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March 22, 2014 5:46 PM Men who get paid to write about politics for a living yet don’t understand the birth control provision of the ACA, part the infinite

By Kathleen Geier

Over at RH Reality Check, Emily Crockett has a nice piece on the Obamacare birth control benefit. It grew out of a Twitter exchange she had with Timothy B. Lee, the latest libertarian dudebro to join Ezra Klein’s new Vox journalism outfit. Crockett had tweeted that she thought it was “creepy” for an employer to decide “whether you can get birth control.” Lee tweeted back at her, “Luckily, people are free to pay for their own birth control.”

Sigh.

Few political stories of the past couple of years have exposed the not-so-subtle misogyny of much of the political/pundit class like the “debate” over coverage of birth control under the ACA — beginning with the fact that that we are even debating this topic in the first place. The vehemence of the disdain and scorn that is reserved for coverage of women’s reproductive health in general, and of birth control in particular, can be attributed only to the low regard with which women continue to be held throughout our society.

There are plenty of good counterarguments to Lee’s ignorance, and Crockett touches on most of them. The argument I like best, which is among those she discusses, is the economic one — and it’s one that should be patently obvious to a reporter like Lee, who reports on tech and economics for a living. It’s based on the simple concept that for employees, compensation is compensation, whether it’s in the form of wages or benefits. The compensation the employee earns is hers to spend, not her employer’s. No one is “buying” the employee anything; she herself has earned her own benefits out of her own wages.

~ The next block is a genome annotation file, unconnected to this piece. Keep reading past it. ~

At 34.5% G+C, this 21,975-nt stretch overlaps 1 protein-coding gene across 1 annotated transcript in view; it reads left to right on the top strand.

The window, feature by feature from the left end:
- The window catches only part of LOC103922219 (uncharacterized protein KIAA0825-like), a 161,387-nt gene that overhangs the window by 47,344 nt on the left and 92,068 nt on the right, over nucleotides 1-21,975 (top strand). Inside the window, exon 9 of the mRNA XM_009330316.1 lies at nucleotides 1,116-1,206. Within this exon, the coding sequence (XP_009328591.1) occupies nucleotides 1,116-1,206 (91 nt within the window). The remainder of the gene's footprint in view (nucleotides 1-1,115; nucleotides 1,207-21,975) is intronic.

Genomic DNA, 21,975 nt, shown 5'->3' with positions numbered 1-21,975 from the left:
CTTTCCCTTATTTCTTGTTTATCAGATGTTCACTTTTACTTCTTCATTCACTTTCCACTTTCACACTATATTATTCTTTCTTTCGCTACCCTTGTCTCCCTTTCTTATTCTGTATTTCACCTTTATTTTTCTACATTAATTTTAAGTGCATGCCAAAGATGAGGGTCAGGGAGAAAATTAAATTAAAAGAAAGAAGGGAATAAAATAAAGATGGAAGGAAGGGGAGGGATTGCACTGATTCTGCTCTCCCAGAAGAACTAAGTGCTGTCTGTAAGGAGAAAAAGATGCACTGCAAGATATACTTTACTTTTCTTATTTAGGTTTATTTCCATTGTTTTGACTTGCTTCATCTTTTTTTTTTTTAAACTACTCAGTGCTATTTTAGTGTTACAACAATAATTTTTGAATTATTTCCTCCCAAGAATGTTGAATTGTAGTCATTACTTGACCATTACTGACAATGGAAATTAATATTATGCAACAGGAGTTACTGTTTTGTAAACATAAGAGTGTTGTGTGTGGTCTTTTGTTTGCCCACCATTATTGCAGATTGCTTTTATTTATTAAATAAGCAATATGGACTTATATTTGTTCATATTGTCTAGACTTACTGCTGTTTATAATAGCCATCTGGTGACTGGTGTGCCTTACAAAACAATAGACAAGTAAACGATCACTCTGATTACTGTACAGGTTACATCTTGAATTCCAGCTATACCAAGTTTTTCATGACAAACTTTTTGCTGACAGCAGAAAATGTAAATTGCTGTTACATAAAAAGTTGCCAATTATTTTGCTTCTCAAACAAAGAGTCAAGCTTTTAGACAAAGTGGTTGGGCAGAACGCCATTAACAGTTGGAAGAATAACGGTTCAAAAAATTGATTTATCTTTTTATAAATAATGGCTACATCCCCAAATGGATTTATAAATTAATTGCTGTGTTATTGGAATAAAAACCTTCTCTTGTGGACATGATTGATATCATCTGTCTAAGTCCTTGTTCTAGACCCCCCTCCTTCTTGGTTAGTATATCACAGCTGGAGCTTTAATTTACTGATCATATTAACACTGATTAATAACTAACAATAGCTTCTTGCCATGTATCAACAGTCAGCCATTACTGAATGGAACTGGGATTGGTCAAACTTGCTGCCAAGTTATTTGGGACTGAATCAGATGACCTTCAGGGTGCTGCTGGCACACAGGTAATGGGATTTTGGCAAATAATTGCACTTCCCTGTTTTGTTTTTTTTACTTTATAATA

Also bogus is the idea that employers are somehow being forced to subsidize birth control. A health plan that includes birth control saves money on costs associated with pregnancy. It’s more economically rational for the insurer to cover birth control because it’s cheaper than the alternative of only covering pregnancy and childbirth.

Finally, I would add that one of the underlying assumptions of these kinds of conversations — that contraception is some kind of exclusively lady dealio that has nothing whatsoever to do with men — is also quite bizarre. If you’re a straight guy who enjoys having sex but doesn’t relish the idea of becoming the next Jim Bob Duggar, then you are a person who strongly benefits from the birth control provision of the ACA, full stop.

Seriously, why is this basic issue so hard for these guys to understand? Especially since they are getting paid to understand economics and politics for a living in the first place?

Kathleen Geier is a writer and public policy researcher who lives in Chicago. She blogs at Inequality Matters. Find her on Twitter: @Kathy_Gee

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